Punctuality and Charles Bronson: A Review of Tuesday Funk

Hopleaf can hardly be missed. Walking along Clark Street’s northern parts, it’s the bar with wood panels and groups of people having fun, as it’s an Andersonville go-to if Hamburger Mary’s isn’t your style. The inside of the bar is a bit of a maze, but as long as you follow the signs leading you up the stairs to the performance space, finding Tuesday Funk is easy.

This was a rare occasion for me in that I’d never attended Tuesday Funk before. Series and events like 2nd Story, Two Cookie Minimum, and Guts and Glory are absolutes on my calendar, and I have Reading Under the Influence on lockdown, but this always escaped me.

The room has exposed brick walls adorned with retro beer advertisements, windows with neon signs overlooking Clark Street, a mic stand in one corner, and in the opposite corner a small cove that was the smallest bar area I’d ever seen, manned by one person. Whether or not beer ads and the backs of neon signs are your thing, you’d have to admit the place had character.

It’s a known fact that most readings never start on time, but surprisingly Tuesday Funk began at 7:30pm on the spot, just as the event page said, even giving us a two-minute warning. Hosts Andrew Huff (editor of Gapers Block) and Eden Robins introduced the event as the 74th edition of the monthly series, describing it as, “Where good writing and good beer mix.”

First at the mic was Noël Jones with her short story, “Oblivion.” In the piece, Carmen is desperately trying to adjust her New York City way of life to Chicago’s urban yet Heartland-mentality. She goes back and forth on whether she prefers NYC’s brisk pace or Chicago’s relaxed ways, ultimately reminding herself of why she moved – Seth. He was worth the move, and even though she felt alone in Chicago, she was alone with him. Seth called it being “alone together” because, “That’s what we all are anyway.” Jones read it in a satirical, yet thoughtful voice, giving her reading an ethereal air about it that kept the story’s flow steady. Though airy, it didn’t bore me and it held the room’s attention.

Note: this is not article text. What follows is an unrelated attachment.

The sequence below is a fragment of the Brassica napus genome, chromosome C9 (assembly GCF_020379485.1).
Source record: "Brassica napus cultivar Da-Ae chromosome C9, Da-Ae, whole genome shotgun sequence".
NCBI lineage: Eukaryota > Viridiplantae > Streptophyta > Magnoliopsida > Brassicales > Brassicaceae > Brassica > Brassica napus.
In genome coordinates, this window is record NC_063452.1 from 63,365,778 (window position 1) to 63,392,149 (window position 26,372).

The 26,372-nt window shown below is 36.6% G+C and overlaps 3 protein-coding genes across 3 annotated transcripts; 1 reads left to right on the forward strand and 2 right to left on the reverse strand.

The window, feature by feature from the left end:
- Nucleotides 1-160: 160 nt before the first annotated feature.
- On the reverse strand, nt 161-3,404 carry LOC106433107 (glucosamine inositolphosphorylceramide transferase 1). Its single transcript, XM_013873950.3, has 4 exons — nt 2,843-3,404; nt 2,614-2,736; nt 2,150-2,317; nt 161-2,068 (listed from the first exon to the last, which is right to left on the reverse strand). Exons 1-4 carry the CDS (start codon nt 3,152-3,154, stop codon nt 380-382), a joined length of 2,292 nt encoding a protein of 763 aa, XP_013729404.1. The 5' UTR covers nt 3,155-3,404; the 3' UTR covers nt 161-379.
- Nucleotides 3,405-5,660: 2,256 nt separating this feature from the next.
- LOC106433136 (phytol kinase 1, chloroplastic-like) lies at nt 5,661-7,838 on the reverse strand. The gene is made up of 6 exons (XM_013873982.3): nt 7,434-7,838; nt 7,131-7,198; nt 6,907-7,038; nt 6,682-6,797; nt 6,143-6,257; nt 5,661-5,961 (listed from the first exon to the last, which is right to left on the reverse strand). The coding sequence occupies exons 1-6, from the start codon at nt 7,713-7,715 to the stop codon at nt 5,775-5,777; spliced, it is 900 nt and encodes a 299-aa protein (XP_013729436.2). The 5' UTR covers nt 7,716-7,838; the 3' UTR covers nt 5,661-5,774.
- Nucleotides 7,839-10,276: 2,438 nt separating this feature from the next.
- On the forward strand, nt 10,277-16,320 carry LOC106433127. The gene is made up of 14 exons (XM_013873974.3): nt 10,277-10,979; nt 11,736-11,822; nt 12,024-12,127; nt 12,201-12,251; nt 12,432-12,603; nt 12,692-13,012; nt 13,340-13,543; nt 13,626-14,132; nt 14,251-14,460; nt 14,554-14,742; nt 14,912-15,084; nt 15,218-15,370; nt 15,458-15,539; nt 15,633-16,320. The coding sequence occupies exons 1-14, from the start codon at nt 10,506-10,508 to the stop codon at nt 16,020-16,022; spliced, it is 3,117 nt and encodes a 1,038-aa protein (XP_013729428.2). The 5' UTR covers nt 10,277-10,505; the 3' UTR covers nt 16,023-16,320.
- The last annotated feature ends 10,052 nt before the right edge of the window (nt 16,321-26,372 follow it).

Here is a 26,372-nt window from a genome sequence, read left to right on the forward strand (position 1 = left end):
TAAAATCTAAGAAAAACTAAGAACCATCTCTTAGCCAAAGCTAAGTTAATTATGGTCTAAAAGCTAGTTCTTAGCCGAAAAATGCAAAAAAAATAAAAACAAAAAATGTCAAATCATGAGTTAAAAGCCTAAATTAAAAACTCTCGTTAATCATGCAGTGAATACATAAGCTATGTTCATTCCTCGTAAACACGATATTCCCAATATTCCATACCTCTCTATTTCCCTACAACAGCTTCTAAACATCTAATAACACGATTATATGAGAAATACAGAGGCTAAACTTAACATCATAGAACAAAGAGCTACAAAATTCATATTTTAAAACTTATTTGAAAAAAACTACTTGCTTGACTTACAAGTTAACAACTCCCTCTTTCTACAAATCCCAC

Next up was Lori Rader-Day with the second chapter of her novel The Black Hour where Amelia, who Day described as a “victim of violence,” has returned to her position at the college she works at for the first time in months, and has been sent grad student Nathaniel as an assistant. Though it’s mostly against her will, she takes him on anyway. Despite the heavy nature of the story – Amelia had been shot and it is inferred she’s addicted to pain killers – Day’s reading of it kept the story light with a little black comedy, so it wasn’t too burdensome on the night.

To level out the longer stories, host Eden Robins read her own piece, a flash essay if such a term exists (and if it doesn’t, it does now), about Shel Silverstein’s The Giving Tree – which just celebrated its 50th anniversary – and how most people think it’s either about love or about a selfish monster. As Robins put it, the answer is in the title – the story’s about giving. The tree gives and gives and is always happy, even when all that’s left is a humble stump.

Mark Turcotte took the mic next and told the stories of Dottie and Abraham. After a bit of humor, saying, “I did bring the funk, but no in ways anyone needs to know about,” Turcotte delved into Dottie’s life as a waitress and single mother in the late 1950s, caring for her daughter and mother-in-law. As Dottie drove them home, Abraham was driving around listening to Hank Williams and causing a good amount of his own trouble. Turcotte brought an oddly wistful voice to the piece, which didn’t exactly fit the story and its content, but nonetheless kept my attention.